Monday, February 08, 2010

Oprah has landed

It's always intriguing for me to see how life influences the direction of one's work. When I was growing up in the 1980s, 4:00 p.m. meant one thing: The Oprah Winfrey Show would be on the television set in my home. Sometimes my mother would take a break from cooking to watch the show in our TV room. If the meal was complicated, she'd just turn the TV up and listen from the kitchen. Either way, 4 pm meant that it was her time -- and consequently my time -- with Oprah.

Plus or minus two decades later I published an article on Oprah's Book Club in an academic journal called Critical Studies in Media Communication and, later, a chapter on the same subject in my book, The Late Age of Print: Everyday Book Culture from Consumerism to Control (Columbia University Press, 2009).

Because I've been ensconced in Oprah for so long, both personally and professionally, it's difficult for me to understand why people refuse to take her seriously. I suspect a lot of it has to do with offhanded impressions about the The Oprah Winfrey Show, television talk shows in general, or indeed Oprah herself. Honestly, I don't have much tolerance for critics who disparage or dismiss the Oprah phenomenon without studying it intensively, in all of its complexity and over the long-term. I don't embrace all-things-Oprah by any means, yet it seems pretty clear to me that she's transformed and even enriched U.S. culture in countless ways.

I'm excited, therefore, to see this week's edition of the media blog In Medias Res devoted to the theme of Oprah. Here's the lineup:
  • Monday: "Stories of O: Oprah's Culture Industries" by Kimberly Springer
  • Tuesday: "Too Big to Fail" by Janice Peck
  • Wednesday: "For the Sake of the Children" by John Howard
  • Thursday: "I've Been Rich and I've Been Poor: The Economics of Oprah" by Vanessa Jackson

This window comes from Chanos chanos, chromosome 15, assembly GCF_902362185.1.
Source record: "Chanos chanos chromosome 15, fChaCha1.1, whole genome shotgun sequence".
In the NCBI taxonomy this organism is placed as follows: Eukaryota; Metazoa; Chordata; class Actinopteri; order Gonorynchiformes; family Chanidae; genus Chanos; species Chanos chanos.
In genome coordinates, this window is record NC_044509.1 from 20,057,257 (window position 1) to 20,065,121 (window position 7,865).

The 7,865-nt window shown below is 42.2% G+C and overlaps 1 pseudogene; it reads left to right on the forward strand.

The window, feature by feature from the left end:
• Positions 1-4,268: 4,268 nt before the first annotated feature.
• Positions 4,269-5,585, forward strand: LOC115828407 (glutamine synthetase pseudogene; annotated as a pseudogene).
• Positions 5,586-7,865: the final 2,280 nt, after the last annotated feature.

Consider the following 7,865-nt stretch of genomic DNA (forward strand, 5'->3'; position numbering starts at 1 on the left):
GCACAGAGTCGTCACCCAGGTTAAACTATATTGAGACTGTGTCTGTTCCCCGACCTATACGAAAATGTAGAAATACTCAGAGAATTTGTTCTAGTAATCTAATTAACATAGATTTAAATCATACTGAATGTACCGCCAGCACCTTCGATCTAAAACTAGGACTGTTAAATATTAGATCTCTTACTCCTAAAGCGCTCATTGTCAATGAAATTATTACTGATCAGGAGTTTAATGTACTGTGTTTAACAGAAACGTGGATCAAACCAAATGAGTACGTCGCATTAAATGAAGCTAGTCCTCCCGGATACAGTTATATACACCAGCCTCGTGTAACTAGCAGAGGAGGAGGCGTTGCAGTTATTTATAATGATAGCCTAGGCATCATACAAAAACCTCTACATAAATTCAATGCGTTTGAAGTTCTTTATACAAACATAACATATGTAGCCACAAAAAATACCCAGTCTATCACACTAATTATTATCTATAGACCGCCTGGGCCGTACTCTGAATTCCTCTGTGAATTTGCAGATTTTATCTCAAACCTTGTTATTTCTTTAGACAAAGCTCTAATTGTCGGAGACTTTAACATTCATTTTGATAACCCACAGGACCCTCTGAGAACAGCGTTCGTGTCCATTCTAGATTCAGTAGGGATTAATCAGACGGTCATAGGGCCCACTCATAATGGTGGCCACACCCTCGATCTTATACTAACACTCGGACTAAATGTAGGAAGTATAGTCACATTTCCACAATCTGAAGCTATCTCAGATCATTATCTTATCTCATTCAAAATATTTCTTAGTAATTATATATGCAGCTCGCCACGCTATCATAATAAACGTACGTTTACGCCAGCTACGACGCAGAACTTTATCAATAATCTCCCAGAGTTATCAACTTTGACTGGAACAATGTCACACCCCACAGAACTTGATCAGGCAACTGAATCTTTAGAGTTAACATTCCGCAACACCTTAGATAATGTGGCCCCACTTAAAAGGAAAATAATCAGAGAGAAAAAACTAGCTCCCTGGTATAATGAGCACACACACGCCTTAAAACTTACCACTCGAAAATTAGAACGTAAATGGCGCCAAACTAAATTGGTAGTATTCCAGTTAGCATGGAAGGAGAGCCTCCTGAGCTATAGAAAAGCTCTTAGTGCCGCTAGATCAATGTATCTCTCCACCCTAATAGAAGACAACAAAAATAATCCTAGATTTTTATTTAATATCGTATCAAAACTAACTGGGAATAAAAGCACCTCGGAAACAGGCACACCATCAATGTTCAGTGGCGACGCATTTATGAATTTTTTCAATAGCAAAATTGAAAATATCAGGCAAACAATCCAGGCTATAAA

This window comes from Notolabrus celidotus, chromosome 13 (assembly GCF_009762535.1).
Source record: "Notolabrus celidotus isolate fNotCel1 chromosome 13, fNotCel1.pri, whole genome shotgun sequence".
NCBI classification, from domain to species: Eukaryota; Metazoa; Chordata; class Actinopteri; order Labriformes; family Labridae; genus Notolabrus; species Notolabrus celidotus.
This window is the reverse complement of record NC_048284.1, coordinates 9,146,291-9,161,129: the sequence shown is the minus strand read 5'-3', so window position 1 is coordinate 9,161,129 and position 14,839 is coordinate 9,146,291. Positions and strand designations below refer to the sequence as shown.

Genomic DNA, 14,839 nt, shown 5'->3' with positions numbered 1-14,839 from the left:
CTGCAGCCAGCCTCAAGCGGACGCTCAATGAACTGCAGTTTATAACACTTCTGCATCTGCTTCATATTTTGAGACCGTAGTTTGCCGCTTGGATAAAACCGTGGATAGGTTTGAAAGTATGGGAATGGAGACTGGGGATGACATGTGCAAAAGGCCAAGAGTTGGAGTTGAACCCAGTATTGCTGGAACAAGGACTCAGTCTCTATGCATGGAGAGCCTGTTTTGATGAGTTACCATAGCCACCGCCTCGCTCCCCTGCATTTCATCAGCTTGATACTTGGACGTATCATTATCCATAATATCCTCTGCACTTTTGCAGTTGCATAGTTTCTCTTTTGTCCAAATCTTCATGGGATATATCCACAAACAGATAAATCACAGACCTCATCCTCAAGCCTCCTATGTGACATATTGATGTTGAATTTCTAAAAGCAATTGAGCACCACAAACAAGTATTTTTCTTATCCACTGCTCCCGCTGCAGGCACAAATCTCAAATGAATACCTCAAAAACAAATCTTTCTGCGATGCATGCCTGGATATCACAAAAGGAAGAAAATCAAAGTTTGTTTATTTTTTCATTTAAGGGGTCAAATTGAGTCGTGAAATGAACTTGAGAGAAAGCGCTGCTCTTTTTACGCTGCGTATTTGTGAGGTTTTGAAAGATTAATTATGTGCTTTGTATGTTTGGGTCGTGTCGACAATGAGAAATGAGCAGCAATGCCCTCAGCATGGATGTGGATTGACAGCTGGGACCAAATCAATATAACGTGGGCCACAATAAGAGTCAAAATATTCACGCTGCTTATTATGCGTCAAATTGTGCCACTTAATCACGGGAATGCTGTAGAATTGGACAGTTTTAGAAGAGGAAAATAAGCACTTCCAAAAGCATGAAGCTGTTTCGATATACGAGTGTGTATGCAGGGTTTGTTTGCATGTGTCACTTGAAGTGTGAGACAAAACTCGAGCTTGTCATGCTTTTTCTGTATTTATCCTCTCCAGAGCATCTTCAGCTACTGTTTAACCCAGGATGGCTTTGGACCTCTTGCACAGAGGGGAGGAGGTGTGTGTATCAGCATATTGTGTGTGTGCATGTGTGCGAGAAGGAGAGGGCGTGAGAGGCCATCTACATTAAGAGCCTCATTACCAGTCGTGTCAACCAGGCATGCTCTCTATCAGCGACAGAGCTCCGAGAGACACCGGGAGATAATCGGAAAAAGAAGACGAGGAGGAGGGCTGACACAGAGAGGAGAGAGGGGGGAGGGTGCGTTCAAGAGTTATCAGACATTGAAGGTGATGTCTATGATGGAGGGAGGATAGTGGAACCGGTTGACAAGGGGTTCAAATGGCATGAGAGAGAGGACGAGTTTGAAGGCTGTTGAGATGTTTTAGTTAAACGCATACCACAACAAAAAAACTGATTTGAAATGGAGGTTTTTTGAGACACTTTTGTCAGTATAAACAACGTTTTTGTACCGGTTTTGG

• Friday: "Oprah's Got Beef?: Alleged Matriarchies and Masculinist Rhymes" by Kimberly Springer
I'm looking forward to seeing how the series of posts unfolds. I find that academic authors tend to be extremely cynical towards Oprah, both the person and the broader phenomenon, and so I'm keeping my fingers crossed here. Hopefully the contributors will give such complex subject matter its due.

You can expect to see me leaving comments on IMR throughout the week, since, clearly, this is a topic that's been with me for a good long while. I'd encourage you to chime in, too. In the meantime, enjoy the Letterman-Oprah-Leno ad from last night's Superbowl.


Conrad DiDiodato said...

Oprah is a cultural icon, sadly.

Conrad DiDiodato said...

Maybe I'm a little too hard on Oprah, after all. Something in the title "Differences & Repetitions" reminded me of a point Deleuze made about difference as a positive quality of things. Oprah may just be the interesting 'difference' that spurs on media to more interesting cultural forms.

Sorry, Oprah!

Ted Striphas said...

Very kind of you to say, Conrad. Deleuze likely would have appreciated the spirit (though not likely the substance, given his disdain for TV) of your affirmativeness.